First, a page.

A report commissioned by the Resource Association and WWF-UK has identified a ‘feebate’ system as the most attractive policy option to drive increased use of post-consumer recyclate.
A fee-rebate or ‘feebate’ system would see a levy placed on all packaging which is refunded to organisations which demonstrate their use of post-consumer recycled materials (PCR).
Carried out by consultancy Eunomia, the report also advocates the move to a single compliance scheme for producer responsibility, which it says would be complimentary to any policy option to increase demand for PCR.
Launched at the Resource Association’s Parliamentary Reception yesterday (20 November) Demand Recycled: Policy Options for Increasing the Demand for Post-Consumer Recycled Materials, analyses “market failures” which affect demand for PCR and a range of policy options to bolster demand. The event was sponsored by DS Smith and hosted by Alex Sobel, MP for Leeds North West, and member of the Environmental Audit Committee.
According to the Resource Association, the report responds to the “growing need” for detail on potential policy options in the implementation phase of the forthcoming Resources and Waste Strategy for England.
Four types of policy measures to increase demand are discussed in detail in the document: materials taxation; a fee-rebate system; tradable credits and the establishment of a single Producer Responsibility organisation. It recommends further consideration of a ‘feebate’ system as the most attractive policy option.
A feebate scheme would comprise a levy on all packaging which is refunded to organisations demonstrating their use of PCR through the number of certified credits they hold. The system is favoured due to its “versatility in design, the reduced administrative complexity relative to the tax-based measure, and the stability of the incentive it gives,” the Resource Association says.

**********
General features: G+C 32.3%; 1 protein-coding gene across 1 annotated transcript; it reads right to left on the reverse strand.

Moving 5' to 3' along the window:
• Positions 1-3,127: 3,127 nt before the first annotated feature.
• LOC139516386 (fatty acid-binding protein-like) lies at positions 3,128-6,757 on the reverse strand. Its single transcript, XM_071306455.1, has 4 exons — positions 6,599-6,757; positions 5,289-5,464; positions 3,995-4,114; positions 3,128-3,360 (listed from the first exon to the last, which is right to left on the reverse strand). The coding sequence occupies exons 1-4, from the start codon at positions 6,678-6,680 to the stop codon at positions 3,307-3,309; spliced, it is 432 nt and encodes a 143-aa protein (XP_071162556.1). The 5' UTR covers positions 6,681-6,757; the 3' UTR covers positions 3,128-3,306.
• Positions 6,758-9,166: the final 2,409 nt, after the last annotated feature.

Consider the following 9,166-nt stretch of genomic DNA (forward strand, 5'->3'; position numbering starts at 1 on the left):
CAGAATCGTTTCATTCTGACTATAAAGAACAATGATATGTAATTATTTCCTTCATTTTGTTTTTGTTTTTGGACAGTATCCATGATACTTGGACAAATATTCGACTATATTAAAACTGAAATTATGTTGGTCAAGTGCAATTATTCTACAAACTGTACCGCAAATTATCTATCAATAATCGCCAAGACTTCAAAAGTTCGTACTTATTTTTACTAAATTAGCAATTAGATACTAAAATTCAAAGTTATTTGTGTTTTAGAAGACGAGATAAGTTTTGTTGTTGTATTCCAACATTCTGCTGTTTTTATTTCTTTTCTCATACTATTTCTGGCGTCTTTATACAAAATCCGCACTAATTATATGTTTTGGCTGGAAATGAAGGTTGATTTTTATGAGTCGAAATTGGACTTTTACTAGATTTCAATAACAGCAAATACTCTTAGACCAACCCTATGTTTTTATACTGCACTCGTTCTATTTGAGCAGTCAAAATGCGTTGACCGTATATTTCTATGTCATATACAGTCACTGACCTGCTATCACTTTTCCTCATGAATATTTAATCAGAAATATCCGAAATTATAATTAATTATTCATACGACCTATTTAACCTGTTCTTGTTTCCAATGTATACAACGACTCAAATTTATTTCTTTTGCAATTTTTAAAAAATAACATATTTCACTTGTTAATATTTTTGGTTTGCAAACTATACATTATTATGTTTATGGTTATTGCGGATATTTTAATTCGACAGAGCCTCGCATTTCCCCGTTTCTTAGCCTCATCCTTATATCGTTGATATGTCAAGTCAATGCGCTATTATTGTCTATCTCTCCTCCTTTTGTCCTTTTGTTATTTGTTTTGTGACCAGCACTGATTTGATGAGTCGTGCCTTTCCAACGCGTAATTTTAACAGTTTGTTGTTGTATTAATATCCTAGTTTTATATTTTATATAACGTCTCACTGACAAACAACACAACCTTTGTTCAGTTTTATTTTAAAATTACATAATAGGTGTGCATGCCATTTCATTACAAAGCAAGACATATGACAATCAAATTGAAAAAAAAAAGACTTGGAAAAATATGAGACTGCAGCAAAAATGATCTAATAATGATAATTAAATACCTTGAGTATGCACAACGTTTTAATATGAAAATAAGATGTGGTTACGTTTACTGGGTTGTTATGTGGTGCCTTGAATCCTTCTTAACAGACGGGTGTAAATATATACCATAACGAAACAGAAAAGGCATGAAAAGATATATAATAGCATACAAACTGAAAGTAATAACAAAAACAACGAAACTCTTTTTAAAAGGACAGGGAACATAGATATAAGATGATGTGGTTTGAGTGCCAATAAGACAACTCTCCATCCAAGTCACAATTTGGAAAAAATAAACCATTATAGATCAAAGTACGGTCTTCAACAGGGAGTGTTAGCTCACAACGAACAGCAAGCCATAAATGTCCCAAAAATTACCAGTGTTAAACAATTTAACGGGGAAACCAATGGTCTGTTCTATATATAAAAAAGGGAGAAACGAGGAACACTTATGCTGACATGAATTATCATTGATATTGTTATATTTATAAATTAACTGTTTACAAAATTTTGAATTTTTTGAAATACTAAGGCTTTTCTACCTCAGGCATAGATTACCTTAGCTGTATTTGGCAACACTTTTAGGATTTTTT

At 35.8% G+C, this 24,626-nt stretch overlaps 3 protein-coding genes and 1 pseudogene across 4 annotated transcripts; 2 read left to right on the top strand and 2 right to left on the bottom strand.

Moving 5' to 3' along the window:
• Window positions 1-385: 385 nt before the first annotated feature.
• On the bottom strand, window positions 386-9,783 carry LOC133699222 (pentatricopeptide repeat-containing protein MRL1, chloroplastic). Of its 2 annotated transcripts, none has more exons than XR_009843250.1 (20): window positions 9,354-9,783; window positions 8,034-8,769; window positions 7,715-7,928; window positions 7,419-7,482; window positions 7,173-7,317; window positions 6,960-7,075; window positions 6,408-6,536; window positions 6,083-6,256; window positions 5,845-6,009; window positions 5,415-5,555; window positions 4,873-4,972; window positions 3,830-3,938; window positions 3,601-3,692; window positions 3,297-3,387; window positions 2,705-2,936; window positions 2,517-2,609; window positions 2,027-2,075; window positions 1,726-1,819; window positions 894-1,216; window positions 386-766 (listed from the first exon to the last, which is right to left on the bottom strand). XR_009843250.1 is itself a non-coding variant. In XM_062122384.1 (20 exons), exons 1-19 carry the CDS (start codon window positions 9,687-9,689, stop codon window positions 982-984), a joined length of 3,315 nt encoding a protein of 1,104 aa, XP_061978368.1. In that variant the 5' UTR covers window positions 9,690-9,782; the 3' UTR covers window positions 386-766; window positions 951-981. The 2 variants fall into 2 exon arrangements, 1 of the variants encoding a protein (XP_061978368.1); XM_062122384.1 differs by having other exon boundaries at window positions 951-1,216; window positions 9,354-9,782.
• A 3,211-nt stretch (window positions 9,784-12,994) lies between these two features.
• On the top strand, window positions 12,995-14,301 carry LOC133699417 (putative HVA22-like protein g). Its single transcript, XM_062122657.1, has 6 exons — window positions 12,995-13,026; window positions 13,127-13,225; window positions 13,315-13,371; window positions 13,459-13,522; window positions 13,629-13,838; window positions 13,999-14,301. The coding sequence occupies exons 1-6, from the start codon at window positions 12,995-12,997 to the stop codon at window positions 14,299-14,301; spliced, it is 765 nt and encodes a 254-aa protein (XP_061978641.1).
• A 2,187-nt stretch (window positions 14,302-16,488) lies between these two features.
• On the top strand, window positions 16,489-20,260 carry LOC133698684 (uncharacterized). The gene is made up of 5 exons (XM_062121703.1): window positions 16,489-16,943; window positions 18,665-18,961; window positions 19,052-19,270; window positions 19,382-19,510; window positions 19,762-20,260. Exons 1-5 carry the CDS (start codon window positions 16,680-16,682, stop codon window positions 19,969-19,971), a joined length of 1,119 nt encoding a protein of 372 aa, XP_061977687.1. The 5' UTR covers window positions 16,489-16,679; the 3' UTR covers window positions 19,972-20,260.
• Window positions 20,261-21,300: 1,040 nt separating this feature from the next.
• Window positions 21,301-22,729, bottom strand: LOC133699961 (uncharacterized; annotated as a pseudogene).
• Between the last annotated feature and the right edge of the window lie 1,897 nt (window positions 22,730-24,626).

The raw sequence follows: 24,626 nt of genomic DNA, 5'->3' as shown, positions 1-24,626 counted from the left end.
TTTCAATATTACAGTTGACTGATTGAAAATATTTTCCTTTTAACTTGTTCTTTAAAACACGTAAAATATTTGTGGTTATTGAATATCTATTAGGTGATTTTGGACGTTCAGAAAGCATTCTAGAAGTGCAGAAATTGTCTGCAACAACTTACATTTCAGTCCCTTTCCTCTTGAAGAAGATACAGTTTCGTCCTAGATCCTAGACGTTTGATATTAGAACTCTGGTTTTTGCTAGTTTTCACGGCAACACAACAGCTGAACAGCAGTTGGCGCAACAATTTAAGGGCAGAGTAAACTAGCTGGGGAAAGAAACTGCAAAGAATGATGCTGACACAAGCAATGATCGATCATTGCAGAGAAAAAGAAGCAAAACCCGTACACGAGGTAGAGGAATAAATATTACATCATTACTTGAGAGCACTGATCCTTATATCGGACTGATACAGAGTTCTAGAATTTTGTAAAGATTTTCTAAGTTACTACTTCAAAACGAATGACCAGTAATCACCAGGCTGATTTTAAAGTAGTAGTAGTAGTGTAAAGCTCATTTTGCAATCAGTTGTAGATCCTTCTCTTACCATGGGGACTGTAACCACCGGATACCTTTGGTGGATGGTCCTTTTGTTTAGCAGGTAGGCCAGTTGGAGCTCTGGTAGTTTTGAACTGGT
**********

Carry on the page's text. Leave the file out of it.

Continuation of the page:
Meanwhile, the document rejects materials taxation due to the “complexity” of delivery. In this instance, a border tax adjustment would be required to ensure domestic producers are not placed at a disadvantage, the report explains.
The report also suggests “the move to a single compliance scheme for producer responsibility for packaging would help to secure the benefits of the measures”.
According to the report, a key issue in the current system – in which compliance schemes compete for recycling evidence – is the “absence of coordination” which makes it harder to ensure that there is a business case for investment in reprocessing.
Commenting on the report launch, Dr Dominic Hogg, chairman of Eunomia Research and Consulting, the primary author of the report, concluded: “New challenges on resource use require new thinking and new collaborations.
“As the Treasury considers its proposal for a tax on plastics, with consideration of exemptions for materials with high recycled content, we believe this type of mechanism should be a strong candidate for consideration as it combines a few with an incentive to use PCR.”
“This report now adds a real level of detail to this discussion with some much-needed fresh thinking.”Ray Georgeson
Ray Georgeson, chief executive of the Resource Association said: “All parts of the resources supply chain for too long have talked in general terms about the need to boost demand for recycled material and use demand-pull measures to develop the markets to assist in reaching higher recycling targets. This report now adds a real level of detail to this discussion with some much-needed fresh thinking.”
Dr Lyndsey Dodd, head of marine policy at WWF-UK, added: “A new system is needed – where a levy on all packaging is used to reward those using the most recycled material – to incentivise the use of recycled material and support the target announced in the budget for a minimum of 30% recycled plastic in products.”